Thursday, 6 January 2011

Heroes - Frank Zappa

Continuing with my Heroes series of blogs, I'd now like to focus the latest in the series on one of my musical heroes - Frank Zappa. I have long been a fan of Frank Zappa's music. If you happen to play a musical instrument, then you simply have to check out some of his back catalogue. It is often quite eclectic, as his music spans many different musical styles and time signatures.

Frank Vincent Zappa (December 21, 1940 РDecember 4, 1993) was an American composer, singer-songwriter, electric guitarist, record producer, and film director. In a career spanning more than 30 years, Zappa wrote rock, jazz, electronic, orchestral, and musique concr̬te works. He also directed feature-length films and music videos, and designed album covers. Zappa produced almost all of the more than 60 albums he released with the band Mothers of Invention and as a solo artist (Wikipedia).

His music was notoriously difficult to play. When auditioning musicians for his band, he would ask them to sight read difficult pieces of music, to be able to play in odd time signatures and to be able to play in many different styles (rock, jazz, latin, reggae).

His music would require extremely high levels of memorisation, as few of the songs followed the typical verse-verse-chorus-verse-verse standard of most typical songs or compositions. The compositions themselves would often be written in multiple time signatures, often in odd time, and in many different styles and tempos.

During concerts, the band would rehearse many hours of music. The actual set list for any particular concert would be handed out to the other musicians about half an hour before hand. Even while the band would be playing a song during a concert, Frank would change the style or tempo by using pre-determined hand movements and gestures. For example, he would pull his hair to indicate dreadlocks, indicating to the rest of the band that he wanted them to switch to playing in a reggae style.

So not only would the musicians have to have extremely high levels of technique to play the often extremely difficult musical pieces, but they would have to be able to play under high levels of pressure too.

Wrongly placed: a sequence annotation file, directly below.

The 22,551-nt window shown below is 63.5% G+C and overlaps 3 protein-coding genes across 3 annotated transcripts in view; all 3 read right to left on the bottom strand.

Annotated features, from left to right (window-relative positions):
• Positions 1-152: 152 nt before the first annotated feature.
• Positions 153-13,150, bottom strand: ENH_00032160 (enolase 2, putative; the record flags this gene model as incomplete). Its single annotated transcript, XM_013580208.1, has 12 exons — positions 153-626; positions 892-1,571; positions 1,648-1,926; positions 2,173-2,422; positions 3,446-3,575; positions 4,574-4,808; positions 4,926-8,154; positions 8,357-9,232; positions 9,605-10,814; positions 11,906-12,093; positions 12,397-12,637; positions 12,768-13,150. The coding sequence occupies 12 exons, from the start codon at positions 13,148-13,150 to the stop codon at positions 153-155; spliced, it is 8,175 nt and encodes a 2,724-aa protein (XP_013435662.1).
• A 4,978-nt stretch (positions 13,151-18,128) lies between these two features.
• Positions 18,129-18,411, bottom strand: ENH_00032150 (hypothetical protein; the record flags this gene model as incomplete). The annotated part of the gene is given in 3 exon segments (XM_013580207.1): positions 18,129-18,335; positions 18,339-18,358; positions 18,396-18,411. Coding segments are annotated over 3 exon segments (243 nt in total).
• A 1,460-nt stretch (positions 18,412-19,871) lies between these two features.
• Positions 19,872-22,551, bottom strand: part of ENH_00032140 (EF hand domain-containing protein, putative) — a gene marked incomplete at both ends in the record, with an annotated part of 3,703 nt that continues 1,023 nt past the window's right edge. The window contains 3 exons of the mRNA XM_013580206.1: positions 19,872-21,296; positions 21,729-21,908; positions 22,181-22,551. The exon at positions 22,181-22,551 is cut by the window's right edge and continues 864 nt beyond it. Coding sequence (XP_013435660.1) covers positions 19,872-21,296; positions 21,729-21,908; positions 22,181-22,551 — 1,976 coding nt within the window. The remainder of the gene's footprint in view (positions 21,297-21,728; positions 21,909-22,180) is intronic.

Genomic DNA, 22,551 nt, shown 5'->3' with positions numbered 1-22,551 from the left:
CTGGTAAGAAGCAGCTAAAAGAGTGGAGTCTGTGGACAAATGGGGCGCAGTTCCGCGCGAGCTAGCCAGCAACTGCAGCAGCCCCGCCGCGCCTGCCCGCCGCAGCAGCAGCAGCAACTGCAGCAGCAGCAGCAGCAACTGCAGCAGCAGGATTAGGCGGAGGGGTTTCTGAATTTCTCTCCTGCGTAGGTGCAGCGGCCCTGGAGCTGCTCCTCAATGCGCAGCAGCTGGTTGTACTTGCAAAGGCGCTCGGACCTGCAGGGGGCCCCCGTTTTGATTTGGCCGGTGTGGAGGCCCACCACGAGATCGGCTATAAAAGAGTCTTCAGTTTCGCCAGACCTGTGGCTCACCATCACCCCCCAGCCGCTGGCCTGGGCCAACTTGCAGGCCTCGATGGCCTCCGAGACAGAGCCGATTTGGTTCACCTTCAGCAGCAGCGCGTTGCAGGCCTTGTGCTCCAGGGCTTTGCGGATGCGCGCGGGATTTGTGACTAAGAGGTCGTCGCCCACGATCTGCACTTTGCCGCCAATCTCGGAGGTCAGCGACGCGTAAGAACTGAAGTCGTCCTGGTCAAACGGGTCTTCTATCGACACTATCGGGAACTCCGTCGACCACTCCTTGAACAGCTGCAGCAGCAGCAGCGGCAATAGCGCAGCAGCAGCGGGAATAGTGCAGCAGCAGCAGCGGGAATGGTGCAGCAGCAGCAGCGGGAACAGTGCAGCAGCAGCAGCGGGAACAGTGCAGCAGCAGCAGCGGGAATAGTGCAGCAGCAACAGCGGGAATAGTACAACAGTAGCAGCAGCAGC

Zappa was a highly productive and prolific artist and he gained widespread critical acclaim. Many of his albums are considered essential in rock and jazz history. He is regarded as one of the most original guitarists and composers of his time. He also remains a major influence on musicians and composers. He had some commercial success, particularly in Europe, and for most of his career was able to work as an independent artist. Zappa was posthumously inducted into the Rock and Roll Hall of Fame in 1995 and received the Grammy Lifetime Achievement Award in 1997 (Wikipedia)

The album that got me into Frank Zappa was called One Size Fits All. I hadn't heard any of his music prior to listening to this album, but was blown away by the sheer level of musicianship, and the complexity of the music. The track 'Inca Roads' is a particularly difficult piece. It was also a very accessible album. Rather than sounding like a self indulgent album, where the songs were complex for the sake of it, the songs were very musical where complexity was simply a by-product.

My favourite Zappa album is Joe's Garage. If you're serious about your music, then you quite simply have to own this album! The album is a rock opera and concept album. If you want to hear a group of musicians playing some highly complex, but stunning compositions, then you need to listen to this album. It also contains one of my favourite ever pieces of music in the form of 'Watermelon In Easter Hay'. There are few albums I would consider perfect, but I think Joe's Garage is as near to sheer perfection as I have ever come across!

The albums feature Ike Willis as the voice of "Joe", a stereotypical garage band youth who unwittingly journeys through the miasma of the music business. As well as various other characters, Zappa provides the voice of the "Central Scrutinizer" character—a mechanical voice that narrates the story and haunts Joe's psyche with McCarthyistic 50s-era discouragement and "scrutiny." In his liner notes Zappa also states that the story was inspired by the 1979 Iranian Revolution, which outlawed public musical expression. The story parodies various topics such as groupie migration, sexual repression of the Catholic Church, Scientology, fetishism, struggling musicians and the censorship of music (Wikepedia).

I was lucky enough to see Zappa live in concert on his last ever tour of the UK before he sadly passed away. It was an experience I will never forget. To hear and see so many of my favourite Zappa tracks being played live by an ensemble of the world's best musicians was amazing! They also played Revel's Bolero, Led Zeppelin's Stairway to Heaven and The Beatles's I Am The Walrus. What a show!

Zappa's music will undoubtedly live on forever. He was one of the most highly respected musical composers of his generation, and has inspired and influenced many more musicians and composers, and will continue to do so for generations to come.

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